page. These people just make up motives for what we might or might
not have done.
Almost all the data we have in the CRU archive is exactly the same
as in the Global Historical Climatology Network (GHCN) archive used
by the NOAA National Climatic Data Center [see here
The original raw data are not lost. I could reconstruct what we
had from U.S. Department of Energy reports we published in the
mid-1980s. I would start with the GHCN data. I know that the effort
would be a complete waste of time, though. I may get around to it
some time. The documentation of what weve done is all in the
If we have lost any data it is the following:
1. Station series for sites that in the 1980s we deemed then to be
affected by either urban biases or by numerous site moves, that were
either not correctable or not worth doing as there were other series
in the region.
2. The original data for sites for which we made appropriate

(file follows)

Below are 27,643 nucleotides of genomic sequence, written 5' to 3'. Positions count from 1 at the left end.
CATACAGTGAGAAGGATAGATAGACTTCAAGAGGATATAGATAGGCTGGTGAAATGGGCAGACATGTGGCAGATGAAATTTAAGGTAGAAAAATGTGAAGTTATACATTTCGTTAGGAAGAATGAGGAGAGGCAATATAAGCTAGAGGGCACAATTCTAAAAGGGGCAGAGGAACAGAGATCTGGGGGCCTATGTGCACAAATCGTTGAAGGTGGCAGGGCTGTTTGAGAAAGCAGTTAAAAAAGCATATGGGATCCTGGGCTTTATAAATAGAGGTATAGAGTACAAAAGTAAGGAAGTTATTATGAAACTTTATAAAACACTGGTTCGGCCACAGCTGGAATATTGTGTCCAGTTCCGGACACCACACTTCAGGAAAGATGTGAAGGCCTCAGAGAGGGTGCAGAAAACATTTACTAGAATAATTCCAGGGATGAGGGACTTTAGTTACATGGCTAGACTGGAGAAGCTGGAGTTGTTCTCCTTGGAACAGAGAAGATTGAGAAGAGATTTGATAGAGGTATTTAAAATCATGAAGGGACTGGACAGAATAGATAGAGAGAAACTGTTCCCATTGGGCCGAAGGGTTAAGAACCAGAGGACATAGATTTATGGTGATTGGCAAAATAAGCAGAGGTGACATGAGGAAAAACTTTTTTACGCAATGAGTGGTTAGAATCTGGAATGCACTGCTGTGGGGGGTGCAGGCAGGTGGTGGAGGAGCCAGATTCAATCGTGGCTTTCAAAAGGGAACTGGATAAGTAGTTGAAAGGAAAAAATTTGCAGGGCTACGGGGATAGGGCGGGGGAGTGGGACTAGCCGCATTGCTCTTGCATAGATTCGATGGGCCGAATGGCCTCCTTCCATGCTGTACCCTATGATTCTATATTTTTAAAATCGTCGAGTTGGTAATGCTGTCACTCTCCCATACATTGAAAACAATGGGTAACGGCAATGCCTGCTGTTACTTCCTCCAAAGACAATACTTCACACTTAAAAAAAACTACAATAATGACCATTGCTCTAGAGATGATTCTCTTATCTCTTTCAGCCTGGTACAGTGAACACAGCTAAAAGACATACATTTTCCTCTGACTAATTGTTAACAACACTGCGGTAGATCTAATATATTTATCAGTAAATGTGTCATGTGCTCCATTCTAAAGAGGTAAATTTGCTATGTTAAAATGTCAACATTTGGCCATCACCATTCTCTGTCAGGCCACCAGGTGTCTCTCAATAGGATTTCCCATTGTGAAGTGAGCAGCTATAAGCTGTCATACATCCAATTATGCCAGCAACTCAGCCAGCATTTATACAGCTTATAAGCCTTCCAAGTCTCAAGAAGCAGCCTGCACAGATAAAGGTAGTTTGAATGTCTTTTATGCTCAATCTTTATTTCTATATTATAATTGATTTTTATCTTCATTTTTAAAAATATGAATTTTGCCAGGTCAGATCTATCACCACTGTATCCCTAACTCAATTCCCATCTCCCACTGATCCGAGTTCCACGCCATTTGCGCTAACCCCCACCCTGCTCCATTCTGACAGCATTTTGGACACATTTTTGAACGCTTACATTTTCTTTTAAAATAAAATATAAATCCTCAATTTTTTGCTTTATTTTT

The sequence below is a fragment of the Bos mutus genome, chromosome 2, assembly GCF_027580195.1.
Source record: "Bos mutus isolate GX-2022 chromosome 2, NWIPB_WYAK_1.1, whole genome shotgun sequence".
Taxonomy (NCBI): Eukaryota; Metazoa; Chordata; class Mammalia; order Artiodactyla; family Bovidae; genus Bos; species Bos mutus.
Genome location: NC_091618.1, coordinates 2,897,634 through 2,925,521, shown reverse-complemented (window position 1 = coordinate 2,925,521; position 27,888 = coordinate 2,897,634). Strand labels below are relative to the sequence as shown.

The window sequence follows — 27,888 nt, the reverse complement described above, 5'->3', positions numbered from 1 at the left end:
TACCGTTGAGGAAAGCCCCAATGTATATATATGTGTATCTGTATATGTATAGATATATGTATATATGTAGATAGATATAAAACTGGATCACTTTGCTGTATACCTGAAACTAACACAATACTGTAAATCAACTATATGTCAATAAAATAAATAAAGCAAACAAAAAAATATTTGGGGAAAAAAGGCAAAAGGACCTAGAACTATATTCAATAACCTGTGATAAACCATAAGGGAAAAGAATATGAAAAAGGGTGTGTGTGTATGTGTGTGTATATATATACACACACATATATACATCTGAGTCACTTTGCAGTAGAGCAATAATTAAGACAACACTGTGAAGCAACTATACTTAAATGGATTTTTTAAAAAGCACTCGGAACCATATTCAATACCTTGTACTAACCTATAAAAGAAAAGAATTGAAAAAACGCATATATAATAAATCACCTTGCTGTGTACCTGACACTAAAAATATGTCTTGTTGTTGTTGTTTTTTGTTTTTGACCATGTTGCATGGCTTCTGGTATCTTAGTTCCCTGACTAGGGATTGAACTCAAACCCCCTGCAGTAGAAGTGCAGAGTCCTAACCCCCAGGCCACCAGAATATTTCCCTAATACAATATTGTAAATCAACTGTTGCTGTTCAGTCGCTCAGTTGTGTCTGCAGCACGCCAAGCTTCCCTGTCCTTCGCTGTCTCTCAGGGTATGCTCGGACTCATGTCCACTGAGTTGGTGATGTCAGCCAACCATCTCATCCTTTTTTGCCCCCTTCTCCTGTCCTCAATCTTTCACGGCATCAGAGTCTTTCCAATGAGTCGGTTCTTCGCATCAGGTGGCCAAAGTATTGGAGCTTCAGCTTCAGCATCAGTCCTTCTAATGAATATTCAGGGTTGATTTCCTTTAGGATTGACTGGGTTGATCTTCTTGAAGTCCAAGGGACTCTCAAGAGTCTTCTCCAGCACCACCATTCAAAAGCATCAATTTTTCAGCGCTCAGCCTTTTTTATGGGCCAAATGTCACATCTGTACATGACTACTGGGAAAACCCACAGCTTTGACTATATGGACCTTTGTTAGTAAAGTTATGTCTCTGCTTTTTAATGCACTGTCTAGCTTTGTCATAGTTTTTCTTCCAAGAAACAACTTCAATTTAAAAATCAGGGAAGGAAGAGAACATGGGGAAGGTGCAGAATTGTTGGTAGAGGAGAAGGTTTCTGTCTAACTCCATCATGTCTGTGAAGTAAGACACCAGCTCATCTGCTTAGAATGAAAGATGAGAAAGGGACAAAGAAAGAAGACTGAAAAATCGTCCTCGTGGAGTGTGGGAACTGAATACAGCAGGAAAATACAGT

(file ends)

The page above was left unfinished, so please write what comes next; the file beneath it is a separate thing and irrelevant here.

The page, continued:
adjustments in the temperature data in the 1980s. We still have our
adjusted data, of course, and these along with all other sites that
didnt need adjusting.
3. Since the 1980s as colleagues and National Meteorological
Services <http://www.wmo.int/pages/members/index_en.html> (NMSs)
have produced adjusted series for regions and or countries, then we
replaced the data we had with the better series.
In the papers, Ive always said that homogeneity adjustments are
best produced by NMSs. A good example of this is the work by Lucie
Vincent in Canada. Here we just replaced what data we had for the
200+ sites she sorted out.
The CRUTEM3 data for land look much like the GHCN and NASA Goddard
Institute for Space Studies data
<http://data.giss.nasa.gov/gistemp/> for the same domains. Apart from a
figure in the IPCC Fourth Assessment Report (AR4)
showing this, there is also this paper from Geophysical Research
Letters in 2005 by Russ Vose et al.
Figure 2 is similar to the AR4 plot.
I think if it hadnt been this issue, the Competitive Enterprise
Institute would have dreamt up something else!
Prof. Phil Jones
Climatic Research Unit Telephone +44 (0) 1603 592090
School of Environmental Sciences Fax +44 (0) 1603 507784
University of East Anglia
Norwich Email email@example.com